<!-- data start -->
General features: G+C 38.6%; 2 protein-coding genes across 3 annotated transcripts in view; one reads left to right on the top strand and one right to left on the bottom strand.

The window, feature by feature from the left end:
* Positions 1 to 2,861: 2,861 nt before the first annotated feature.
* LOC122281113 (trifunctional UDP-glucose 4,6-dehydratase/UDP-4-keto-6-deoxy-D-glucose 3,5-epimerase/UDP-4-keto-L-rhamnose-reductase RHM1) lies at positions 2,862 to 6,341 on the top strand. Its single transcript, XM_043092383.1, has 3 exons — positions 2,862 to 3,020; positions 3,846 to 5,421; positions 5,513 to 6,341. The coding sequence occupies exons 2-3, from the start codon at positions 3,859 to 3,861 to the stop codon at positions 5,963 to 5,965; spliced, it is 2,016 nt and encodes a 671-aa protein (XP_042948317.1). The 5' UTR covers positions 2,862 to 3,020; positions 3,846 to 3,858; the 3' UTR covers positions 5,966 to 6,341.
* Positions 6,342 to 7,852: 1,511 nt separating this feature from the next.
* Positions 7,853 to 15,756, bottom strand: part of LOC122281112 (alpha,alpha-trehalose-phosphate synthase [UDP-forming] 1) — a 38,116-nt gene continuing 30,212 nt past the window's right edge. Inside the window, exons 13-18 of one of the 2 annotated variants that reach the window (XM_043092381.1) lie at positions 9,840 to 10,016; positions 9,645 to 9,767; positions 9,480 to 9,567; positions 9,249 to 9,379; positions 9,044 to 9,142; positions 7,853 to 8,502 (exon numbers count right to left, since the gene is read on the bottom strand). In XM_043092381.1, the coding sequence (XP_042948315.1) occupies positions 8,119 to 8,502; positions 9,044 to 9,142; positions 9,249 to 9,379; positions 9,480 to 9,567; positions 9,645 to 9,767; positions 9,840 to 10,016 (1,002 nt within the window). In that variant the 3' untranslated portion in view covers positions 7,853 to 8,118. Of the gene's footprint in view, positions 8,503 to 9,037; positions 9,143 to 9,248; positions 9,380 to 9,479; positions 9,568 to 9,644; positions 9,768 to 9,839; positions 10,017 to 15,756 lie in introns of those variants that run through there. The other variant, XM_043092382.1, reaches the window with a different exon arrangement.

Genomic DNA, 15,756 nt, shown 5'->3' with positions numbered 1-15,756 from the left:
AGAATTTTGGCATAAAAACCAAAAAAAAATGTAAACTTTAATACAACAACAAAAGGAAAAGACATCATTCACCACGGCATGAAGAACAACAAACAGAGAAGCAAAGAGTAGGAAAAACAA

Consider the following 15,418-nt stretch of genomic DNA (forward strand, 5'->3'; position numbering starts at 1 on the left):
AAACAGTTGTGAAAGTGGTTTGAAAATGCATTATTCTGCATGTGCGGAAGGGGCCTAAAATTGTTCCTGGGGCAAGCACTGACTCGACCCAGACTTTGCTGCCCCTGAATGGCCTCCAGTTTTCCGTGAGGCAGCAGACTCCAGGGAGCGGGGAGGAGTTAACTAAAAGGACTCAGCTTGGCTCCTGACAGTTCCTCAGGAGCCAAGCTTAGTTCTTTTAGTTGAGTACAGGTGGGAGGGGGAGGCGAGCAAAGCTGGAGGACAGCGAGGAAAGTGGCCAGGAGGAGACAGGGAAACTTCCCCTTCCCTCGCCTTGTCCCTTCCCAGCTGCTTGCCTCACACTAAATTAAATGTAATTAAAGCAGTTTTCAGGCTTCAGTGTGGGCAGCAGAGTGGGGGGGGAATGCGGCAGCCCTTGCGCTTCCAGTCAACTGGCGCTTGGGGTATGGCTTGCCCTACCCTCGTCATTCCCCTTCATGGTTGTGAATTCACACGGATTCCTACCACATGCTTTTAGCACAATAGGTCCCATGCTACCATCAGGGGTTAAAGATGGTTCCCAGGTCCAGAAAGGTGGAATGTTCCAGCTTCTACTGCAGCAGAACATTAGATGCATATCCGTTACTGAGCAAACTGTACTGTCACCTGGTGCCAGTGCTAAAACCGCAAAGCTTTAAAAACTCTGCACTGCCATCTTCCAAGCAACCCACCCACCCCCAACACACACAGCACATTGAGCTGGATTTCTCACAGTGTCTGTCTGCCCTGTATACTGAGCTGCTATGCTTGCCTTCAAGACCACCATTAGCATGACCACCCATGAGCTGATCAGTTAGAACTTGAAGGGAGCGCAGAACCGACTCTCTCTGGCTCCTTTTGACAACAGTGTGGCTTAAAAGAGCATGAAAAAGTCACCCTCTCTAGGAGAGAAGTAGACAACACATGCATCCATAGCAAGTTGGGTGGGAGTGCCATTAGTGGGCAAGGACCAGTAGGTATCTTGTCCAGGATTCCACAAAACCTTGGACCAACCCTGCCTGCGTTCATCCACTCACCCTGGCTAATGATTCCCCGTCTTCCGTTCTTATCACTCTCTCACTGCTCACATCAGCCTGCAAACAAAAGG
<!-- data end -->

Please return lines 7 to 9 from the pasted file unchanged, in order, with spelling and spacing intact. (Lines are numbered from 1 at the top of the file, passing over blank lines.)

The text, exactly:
Genomic DNA, 15,756 nt, shown 5'->3' with positions numbered 1-15,756 from the left:
AGAATTTTGGCATAAAAACCAAAAAAAAATGTAAACTTTAATACAACAACAAAAGGAAAAGACATCATTCACCACGGCATGAAGAACAACAAACAGAGAAGCAAAGAGTAGGAAAAACAA

Consider the following 15,418-nt stretch of genomic DNA (forward strand, 5'->3'; position numbering starts at 1 on the left):